YY searched through each article using a standard checklist. Three items were sought: (1) whether time of onset of an adverse effect relative to the time the study drug started was reported; (2) whether surveillance, epidemiology and end-results (SEER) was used in calculating the annual standard incidence ratio as a comparator in listing or discussing the malignancies; and (3) whether patient years was used as the time frame for adverse effects.

All adverse effects and serious adverse effects and serious/severe adverse events (SAEs) were tabulated separately. An adverse effect was recorded as an SAE only if it was classified specifically as such in the RCT, in text, in a table or as a Kaplan–Meier curve. Laboratory abnormalities, if considered as an adverse effect or an SAE, again by the RCT, were included as well.


Seventy articles were identified; 64 (91%) were industry sponsored; 66 were from North America or Europe (appendix 1). Table 1 shows that 23/70 (33%) of the articles gave the specific time of onset of any adverse effect in text, in a table or as a Kaplan–Meier curve.

Table 1

 Characteristics of and time to adverse effect reporting in randomised controlled trials of cyclo-oxygenase-2 and tumour necrosis factor α inhibitors

Among articles on TNF inhibitors, 17 of 44 (39%) studies gave the time to adverse effect. In all except one, time to event was given for SAEs only. In seven of these, time to SAEs was available for all SAEs. The remaining nine studies gave time to SAEs in ⩽50% of the patients. Of these, one study gave only the mean time to SAEs, whereas another mentioned the time to event only for malignancies.

A total of 6 of 26 (23%) studies on COX-2 inhibitors gave time to adverse effect. Three reported SAEs; all gave time to event for <50% of the SAEs reported. Three studies reported this as Kaplan–Meier curves, one of these reported SAEs with no specific time information provided. Curves did not distinguish between adverse effects and SAEs in any of the three studies.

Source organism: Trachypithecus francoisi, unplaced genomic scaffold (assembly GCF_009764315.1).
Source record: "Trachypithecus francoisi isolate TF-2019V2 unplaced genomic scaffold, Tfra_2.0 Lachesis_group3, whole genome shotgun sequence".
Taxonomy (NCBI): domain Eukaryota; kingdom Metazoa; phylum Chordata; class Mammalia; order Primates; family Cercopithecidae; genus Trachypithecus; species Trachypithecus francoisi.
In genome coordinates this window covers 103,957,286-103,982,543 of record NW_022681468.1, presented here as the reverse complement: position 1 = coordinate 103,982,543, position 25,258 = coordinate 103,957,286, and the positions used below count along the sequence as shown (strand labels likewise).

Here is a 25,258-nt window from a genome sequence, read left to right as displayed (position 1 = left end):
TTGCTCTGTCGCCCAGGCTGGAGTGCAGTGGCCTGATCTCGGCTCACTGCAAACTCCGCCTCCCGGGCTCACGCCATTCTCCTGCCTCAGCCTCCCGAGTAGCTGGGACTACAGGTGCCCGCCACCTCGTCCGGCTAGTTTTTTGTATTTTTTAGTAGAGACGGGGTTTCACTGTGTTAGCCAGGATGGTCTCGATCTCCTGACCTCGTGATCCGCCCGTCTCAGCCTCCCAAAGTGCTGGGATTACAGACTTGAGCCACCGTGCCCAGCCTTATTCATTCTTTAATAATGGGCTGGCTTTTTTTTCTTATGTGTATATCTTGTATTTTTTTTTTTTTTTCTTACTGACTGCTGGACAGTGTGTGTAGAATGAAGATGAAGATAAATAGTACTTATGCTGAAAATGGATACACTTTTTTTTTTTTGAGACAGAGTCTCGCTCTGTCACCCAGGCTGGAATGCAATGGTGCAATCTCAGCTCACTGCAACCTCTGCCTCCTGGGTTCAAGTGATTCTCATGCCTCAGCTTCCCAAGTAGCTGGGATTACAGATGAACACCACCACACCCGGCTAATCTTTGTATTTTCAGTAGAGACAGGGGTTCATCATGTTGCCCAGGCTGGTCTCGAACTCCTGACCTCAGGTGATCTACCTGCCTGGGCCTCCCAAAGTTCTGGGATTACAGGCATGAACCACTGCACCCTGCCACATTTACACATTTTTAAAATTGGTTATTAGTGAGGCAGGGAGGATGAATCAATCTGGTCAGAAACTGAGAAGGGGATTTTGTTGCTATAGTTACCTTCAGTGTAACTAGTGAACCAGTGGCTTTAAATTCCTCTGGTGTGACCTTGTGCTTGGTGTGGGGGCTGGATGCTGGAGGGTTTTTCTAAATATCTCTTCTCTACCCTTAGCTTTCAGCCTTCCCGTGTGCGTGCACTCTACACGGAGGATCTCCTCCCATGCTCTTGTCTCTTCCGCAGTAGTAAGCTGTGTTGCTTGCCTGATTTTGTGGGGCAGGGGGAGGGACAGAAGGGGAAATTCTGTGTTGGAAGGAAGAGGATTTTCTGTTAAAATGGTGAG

Two COX-2 and four TNF inhibitor trials used patient years for reporting adverse effect rates.

Seventeen trials on rheumatoid arthritis (patients, n = 7197) with TNF inhibitors reported one or more than one malignancy, and in 8 of 17 studies the data from SEER, based on annual incidences, were used for comparisons.


Among the RCTs we surveyed, the adequacy of time to adverse effect reporting was wanting. In more than two thirds of the studies the time element of adverse effect was not considered and this was also true for SAEs.

The time to event issue had also not been part of the revised CONSORT.5 However, it was brought up in the recent updating of CONSORT related to adverse effects,2 where the authors said “…specifying the timing of events may be important”.

We need to know more. Clustering of adverse effects in time, whether early after drug use—as is usually the case6—or late, is an important clue to causality.7 For example, the prescription-event monitoring data for meloxicam from the UK show that incidence densities for dyspepsia and nausea/vomiting are twice as common in the first 2 months after treatment initiation compared with those after 2–6 months.7 The instantaneous risk for different drugs can be very different from each other even though they all might have the same average risk which, for the total period of follow-up does not represent the real risk faced by the patients.8 We propose that RCT reporting should include timing of adverse effects or at least declare that a formal analysis was done and no clustering or skewing with respect to time observed. Finally, if the sample size is not adequate for a formal statistical analysis, it can always be said that a trend was or was not present, with the presence of a trend necessitating display of hard data.